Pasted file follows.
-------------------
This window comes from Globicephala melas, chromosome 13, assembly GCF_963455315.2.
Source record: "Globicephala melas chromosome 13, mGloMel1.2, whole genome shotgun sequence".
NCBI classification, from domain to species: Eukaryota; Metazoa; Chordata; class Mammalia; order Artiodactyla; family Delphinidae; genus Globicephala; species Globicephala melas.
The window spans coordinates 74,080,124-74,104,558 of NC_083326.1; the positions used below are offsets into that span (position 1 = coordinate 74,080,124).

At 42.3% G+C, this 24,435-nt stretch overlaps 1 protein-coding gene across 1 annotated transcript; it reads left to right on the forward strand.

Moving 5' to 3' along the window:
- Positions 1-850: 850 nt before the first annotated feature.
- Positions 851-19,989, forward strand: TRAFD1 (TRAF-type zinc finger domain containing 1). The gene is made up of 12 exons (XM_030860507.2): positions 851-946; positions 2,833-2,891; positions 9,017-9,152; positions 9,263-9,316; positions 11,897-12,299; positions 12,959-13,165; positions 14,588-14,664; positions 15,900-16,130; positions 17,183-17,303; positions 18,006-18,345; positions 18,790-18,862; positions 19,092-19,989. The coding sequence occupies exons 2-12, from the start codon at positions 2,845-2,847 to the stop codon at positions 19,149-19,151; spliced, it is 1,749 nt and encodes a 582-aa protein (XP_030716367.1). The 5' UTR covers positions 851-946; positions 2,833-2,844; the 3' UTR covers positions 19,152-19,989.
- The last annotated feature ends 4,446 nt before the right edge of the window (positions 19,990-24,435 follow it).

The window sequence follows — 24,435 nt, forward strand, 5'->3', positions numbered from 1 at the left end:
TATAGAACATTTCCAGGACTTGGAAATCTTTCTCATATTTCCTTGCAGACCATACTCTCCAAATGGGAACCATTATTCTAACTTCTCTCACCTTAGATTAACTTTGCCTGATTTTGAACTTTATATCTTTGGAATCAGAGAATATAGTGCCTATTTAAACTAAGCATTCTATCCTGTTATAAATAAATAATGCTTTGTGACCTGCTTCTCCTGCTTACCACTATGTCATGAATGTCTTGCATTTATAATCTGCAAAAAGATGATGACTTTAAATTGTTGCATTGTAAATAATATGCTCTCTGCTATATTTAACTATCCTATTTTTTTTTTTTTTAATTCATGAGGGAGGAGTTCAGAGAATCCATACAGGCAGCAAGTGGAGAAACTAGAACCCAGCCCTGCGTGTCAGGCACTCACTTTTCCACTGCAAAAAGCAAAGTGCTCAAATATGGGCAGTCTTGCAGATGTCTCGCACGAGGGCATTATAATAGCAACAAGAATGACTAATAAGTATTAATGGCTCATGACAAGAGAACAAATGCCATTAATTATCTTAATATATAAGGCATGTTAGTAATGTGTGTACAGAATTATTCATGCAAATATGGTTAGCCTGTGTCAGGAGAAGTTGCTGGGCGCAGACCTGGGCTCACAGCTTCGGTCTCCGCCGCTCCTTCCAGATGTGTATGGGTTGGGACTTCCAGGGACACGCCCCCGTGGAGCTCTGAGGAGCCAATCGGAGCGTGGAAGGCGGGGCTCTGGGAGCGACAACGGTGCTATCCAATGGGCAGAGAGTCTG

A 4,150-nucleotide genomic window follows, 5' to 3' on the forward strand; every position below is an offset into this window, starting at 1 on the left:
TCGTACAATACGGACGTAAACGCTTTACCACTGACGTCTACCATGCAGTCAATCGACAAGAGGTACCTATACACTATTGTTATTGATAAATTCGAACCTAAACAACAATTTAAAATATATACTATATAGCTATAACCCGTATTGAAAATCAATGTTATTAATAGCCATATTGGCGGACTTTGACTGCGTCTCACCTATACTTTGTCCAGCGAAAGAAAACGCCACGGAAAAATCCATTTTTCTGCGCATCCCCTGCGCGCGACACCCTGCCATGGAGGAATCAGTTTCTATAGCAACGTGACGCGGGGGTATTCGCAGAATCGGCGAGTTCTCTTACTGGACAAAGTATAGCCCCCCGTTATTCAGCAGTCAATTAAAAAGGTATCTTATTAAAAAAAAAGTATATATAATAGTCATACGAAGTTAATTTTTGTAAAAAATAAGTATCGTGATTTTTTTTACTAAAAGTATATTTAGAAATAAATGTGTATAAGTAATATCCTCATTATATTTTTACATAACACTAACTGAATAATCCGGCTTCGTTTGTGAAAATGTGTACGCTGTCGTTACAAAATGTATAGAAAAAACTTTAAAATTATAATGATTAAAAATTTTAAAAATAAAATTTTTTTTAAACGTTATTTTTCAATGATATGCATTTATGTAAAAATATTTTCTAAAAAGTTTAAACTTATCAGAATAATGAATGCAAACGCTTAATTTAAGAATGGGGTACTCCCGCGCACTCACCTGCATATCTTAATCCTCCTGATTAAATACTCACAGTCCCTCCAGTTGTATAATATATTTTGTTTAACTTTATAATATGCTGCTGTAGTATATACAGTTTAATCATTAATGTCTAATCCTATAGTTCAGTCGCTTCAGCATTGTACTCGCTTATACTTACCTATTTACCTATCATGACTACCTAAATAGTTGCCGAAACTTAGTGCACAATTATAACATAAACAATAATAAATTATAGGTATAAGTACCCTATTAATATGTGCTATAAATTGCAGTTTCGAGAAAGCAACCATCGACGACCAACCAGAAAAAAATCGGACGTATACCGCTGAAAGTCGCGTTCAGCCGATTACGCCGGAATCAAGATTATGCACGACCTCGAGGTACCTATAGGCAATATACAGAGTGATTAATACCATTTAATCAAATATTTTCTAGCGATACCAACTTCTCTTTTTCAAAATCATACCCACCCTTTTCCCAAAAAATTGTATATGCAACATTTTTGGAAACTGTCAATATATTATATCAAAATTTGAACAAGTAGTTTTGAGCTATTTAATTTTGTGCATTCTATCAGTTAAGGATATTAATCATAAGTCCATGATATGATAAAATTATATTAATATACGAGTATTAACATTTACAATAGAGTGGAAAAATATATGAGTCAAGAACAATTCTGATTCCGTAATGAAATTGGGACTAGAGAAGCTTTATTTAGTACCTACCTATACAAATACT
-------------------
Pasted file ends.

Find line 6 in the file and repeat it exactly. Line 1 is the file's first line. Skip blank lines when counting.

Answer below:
Moving 5' to 3' along the window: